Friedrich von Holstein

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Holstein at the Foreign Office, 1906

Friedrich August Karl Ferdinand Julius von Holstein (April 24, 1837 – May 8, 1909)[1] was a statesman of the German Empire and served as the head of the political department of the German Foreign Office for more than thirty years. He played a major role in shaping foreign policy after Bismarck was dismissed in 1890.

Biography[edit]

Holstein was born in Schwedt, Province of Brandenburg on April 24, 1837,[1] the son of a Prussian military officer. He studied jurisprudence at the Frederick William University of Berlin, from which he was graduated in 1856. Holstein joined the diplomatic service and in 1860 became an attaché at the Prussian embassy in Saint Petersburg under the authority of Otto von Bismarck and later served as a member of the legations at Rio de Janeiro, London, Washington, Florence, and Copenhagen. During his time at Washington, 1866–1867, his relationship with Alice Mason Hooper, wife of Senator Charles Sumner, led to Holstein's withdrawal and the divorce of the couple.

With the establishment of the German Empire in 1871, Holstein became secretary of the ambassador in Paris, Harry von Arnim. Von Arnim was a patroniser of the French royalists and a fierce opponent of Chancellor Bismarck, who finally enforced Arnim's discharge and conviction for breach of secrecy. Holstein returned to Berlin, where he assumed office as legation secretary in the Auswärtiges Amt in 1876, both an essential and a suspiciously eyed associate of Bismarck, who behind his back called him a "hyena". Holstein's career as an éminence grise was promoted by Bismarck's dismissal in 1890. The new chancellor, Leo von Caprivi, was ignorant of foreign affairs; and Holstein, as a repository of the Bismarckian tradition, became indispensable.

Holstein remained a bachelor all his life, regarded as a skillful though devious man. His reluctance to emerge into publicity has been ascribed to the part he had played under Bismarck in the Arnim scandal, which had made him powerful enemies; it was, however, possibly due to a shrinking from the responsibility of office. Yet the weakness of his position lay just in the fact that he was not ultimately responsible. He protested against the despatch of the Kruger telegram, but protested in vain. On the other hand, where his ideas were acceptable, he was generally able to realize them. Thus it was almost entirely due to him that Germany acquired Tsingtao (now Qingdao) and asserted her interests in China; the acquisition of Samoa was also largely his work.

If the skill and pertinacity with which Holstein carried through his plans in these matters was learned in the school of Bismarck, he had not acquired Bismarck's faculty for foreseeing their ultimate consequences. This is seen in his blunders in the abandonment of the Reinsurance Treaty with Russia in 1890, his Chinese policy, and also of his part in the Moroccan crisis which led to the Algeciras Conference in 1906. The journey of Kaiser William II's to Tangier was undertaken on his advice, as a protest against the supposed attempt at the isolation of Germany. Holstein did not approve the later developments of German policy in the Morocco, on the ground that the result would merely be to strengthen the Anglo-French entente. From March 12, 1906, onward he took no active part in the matter and resigned one month later.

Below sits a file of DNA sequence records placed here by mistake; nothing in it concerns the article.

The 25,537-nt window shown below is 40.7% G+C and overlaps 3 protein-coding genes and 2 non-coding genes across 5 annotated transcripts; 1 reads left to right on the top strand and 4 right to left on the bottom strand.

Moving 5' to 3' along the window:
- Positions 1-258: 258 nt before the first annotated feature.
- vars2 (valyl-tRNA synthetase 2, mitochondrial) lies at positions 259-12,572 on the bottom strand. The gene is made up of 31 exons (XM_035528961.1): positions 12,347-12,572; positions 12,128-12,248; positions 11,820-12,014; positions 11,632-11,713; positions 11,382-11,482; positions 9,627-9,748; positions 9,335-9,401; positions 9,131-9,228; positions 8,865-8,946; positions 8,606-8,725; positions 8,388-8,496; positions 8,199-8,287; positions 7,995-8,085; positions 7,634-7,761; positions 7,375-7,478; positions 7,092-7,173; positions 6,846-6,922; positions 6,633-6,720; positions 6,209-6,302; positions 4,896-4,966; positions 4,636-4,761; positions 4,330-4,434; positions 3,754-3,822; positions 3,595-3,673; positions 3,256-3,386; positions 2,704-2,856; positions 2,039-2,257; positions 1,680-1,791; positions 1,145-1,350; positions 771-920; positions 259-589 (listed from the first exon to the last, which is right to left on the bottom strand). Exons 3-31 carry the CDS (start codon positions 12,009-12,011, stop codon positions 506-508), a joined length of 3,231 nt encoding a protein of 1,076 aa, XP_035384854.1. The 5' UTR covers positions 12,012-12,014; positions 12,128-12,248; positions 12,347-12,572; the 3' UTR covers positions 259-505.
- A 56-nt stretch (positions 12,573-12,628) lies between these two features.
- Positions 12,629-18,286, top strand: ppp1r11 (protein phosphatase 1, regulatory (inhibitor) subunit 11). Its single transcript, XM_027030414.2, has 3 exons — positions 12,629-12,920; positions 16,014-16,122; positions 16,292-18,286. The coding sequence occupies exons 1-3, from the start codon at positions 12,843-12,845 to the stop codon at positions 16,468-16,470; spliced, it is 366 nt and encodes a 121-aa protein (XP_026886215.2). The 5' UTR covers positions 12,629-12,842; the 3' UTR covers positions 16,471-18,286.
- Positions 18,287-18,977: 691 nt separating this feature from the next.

To the last he believed that the position of Germany would remain unsafe until an understanding had been arrived at with Britain, and it was this belief that determined his attitude towards the expansion of the Imperial Navy: beside this, he wrote in February 1909, all other questions were of lesser account. His views on this question were summarized in a memorandum of December, 1907, of which Rath gives a résumé: Holstein objected to the programme of Admiral Alfred von Tirpitz and the Navy League on three main grounds: the ill-feeling likely to be aroused in South Germany, the inevitable dislocation of the finances through the huge additional charges involved, and the suspicion of Germany's motives in foreign countries, which would bind Britain still closer to France. As for the idea that Germany's power would be increased, he wrote in reply to a letter from Tirpitz's opponent Admiral Karl Galster, this was a simple question of arithmetic: for how would the sea-power of Germany be relatively increased if for every new German ship Britain built two?

Grave of Friedrich von Holstein on the Invalidenfriedhof Berlin

Holstein died on May 8, 1909, in Berlin and his body was buried in the Invalidenfriedhof Cemetery. His assets included extensive secret dossiers concerning German statesmen that were not published until 1956. Rumours that he may have been an informant of journalist Maximilian Harden in the Harden-Eulenburg Affair have never been conclusively established.

Bibliography[edit]

  • Robert K. Massie. Dreadnought: Britain, Germany, and the Coming of the Great War He is the subject of Chapter 6, "The Monster of the Labyrinth."
  • Norman Rich. Friedrich von Holstein, Politics and Diplomacy in the era of Bismarck and Wilhelm II (2 vol. Cambridge: 1965).
  • J. C. G. Röhl, "Friedrich von Holstein," Historical Journal, Sept 1966, Vol. 9 Issue 3, pp 379–388
  • T. G. Otte, "Great Britain, Germany, and the Far-Eastern Crisis of 1897-8," English Historical Review (1995) 110#439 pp. 1157–1179 in JSTOR

Primary sources[edit]

  • The Holstein Papers. Vol. I. Memoirs and Political Observations, edited by Norman Rich and M. H. Fisher (Cambridge Univ. Press, 1955); The Holstein Papers. Vol. 3 (1961)

See also[edit]

  • Fall of Eagles; he is portrayed in the 3rd episode under the name "Holstein."

References[edit]

  1. ^ a b (German) Brockhaus Geschichte Second Edition